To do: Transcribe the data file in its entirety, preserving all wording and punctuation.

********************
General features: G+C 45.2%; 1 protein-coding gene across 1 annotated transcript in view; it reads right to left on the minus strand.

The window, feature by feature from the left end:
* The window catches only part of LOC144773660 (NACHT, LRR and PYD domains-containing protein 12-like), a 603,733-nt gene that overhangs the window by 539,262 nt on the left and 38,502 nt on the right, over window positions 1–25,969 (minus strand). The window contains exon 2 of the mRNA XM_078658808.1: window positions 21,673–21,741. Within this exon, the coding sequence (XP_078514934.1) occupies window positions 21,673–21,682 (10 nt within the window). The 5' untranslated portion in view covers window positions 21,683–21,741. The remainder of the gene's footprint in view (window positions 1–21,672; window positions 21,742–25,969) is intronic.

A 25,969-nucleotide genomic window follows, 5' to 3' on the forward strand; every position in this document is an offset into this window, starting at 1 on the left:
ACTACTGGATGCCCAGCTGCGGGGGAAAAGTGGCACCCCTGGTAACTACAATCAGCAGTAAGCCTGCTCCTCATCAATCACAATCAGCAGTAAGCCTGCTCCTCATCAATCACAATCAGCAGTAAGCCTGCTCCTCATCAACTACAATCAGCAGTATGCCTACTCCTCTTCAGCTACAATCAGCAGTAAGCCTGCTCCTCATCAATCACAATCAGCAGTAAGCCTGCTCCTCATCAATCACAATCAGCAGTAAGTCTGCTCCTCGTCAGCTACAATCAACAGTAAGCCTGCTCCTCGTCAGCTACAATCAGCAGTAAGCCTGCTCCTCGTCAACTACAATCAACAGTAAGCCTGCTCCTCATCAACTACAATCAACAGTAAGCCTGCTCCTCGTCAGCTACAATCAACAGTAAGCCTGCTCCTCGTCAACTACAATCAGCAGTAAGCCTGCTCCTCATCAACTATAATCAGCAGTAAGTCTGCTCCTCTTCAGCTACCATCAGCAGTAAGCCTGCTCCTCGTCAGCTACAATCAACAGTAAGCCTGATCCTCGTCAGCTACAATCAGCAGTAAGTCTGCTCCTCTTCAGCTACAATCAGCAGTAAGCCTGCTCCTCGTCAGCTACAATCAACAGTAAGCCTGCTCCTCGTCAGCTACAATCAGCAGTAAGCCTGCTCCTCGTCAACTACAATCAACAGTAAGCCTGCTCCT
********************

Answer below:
General features: G+C 45.2%; 1 protein-coding gene across 1 annotated transcript in view; it reads right to left on the minus strand.

The window, feature by feature from the left end:
* The window catches only part of LOC144773660 (NACHT, LRR and PYD domains-containing protein 12-like), a 603,733-nt gene that overhangs the window by 539,262 nt on the left and 38,502 nt on the right, over window positions 1–25,969 (minus strand). The window contains exon 2 of the mRNA XM_078658808.1: window positions 21,673–21,741. Within this exon, the coding sequence (XP_078514934.1) occupies window positions 21,673–21,682 (10 nt within the window). The 5' untranslated portion in view covers window positions 21,683–21,741. The remainder of the gene's footprint in view (window positions 1–21,672; window positions 21,742–25,969) is intronic.

A 25,969-nucleotide genomic window follows, 5' to 3' on the forward strand; every position in this document is an offset into this window, starting at 1 on the left:
ACTACTGGATGCCCAGCTGCGGGGGAAAAGTGGCACCCCTGGTAACTACAATCAGCAGTAAGCCTGCTCCTCATCAATCACAATCAGCAGTAAGCCTGCTCCTCATCAATCACAATCAGCAGTAAGCCTGCTCCTCATCAACTACAATCAGCAGTATGCCTACTCCTCTTCAGCTACAATCAGCAGTAAGCCTGCTCCTCATCAATCACAATCAGCAGTAAGCCTGCTCCTCATCAATCACAATCAGCAGTAAGTCTGCTCCTCGTCAGCTACAATCAACAGTAAGCCTGCTCCTCGTCAGCTACAATCAGCAGTAAGCCTGCTCCTCGTCAACTACAATCAACAGTAAGCCTGCTCCTCATCAACTACAATCAACAGTAAGCCTGCTCCTCGTCAGCTACAATCAACAGTAAGCCTGCTCCTCGTCAACTACAATCAGCAGTAAGCCTGCTCCTCATCAACTATAATCAGCAGTAAGTCTGCTCCTCTTCAGCTACCATCAGCAGTAAGCCTGCTCCTCGTCAGCTACAATCAACAGTAAGCCTGATCCTCGTCAGCTACAATCAGCAGTAAGTCTGCTCCTCTTCAGCTACAATCAGCAGTAAGCCTGCTCCTCGTCAGCTACAATCAACAGTAAGCCTGCTCCTCGTCAGCTACAATCAGCAGTAAGCCTGCTCCTCGTCAACTACAATCAACAGTAAGCCTGCTCCT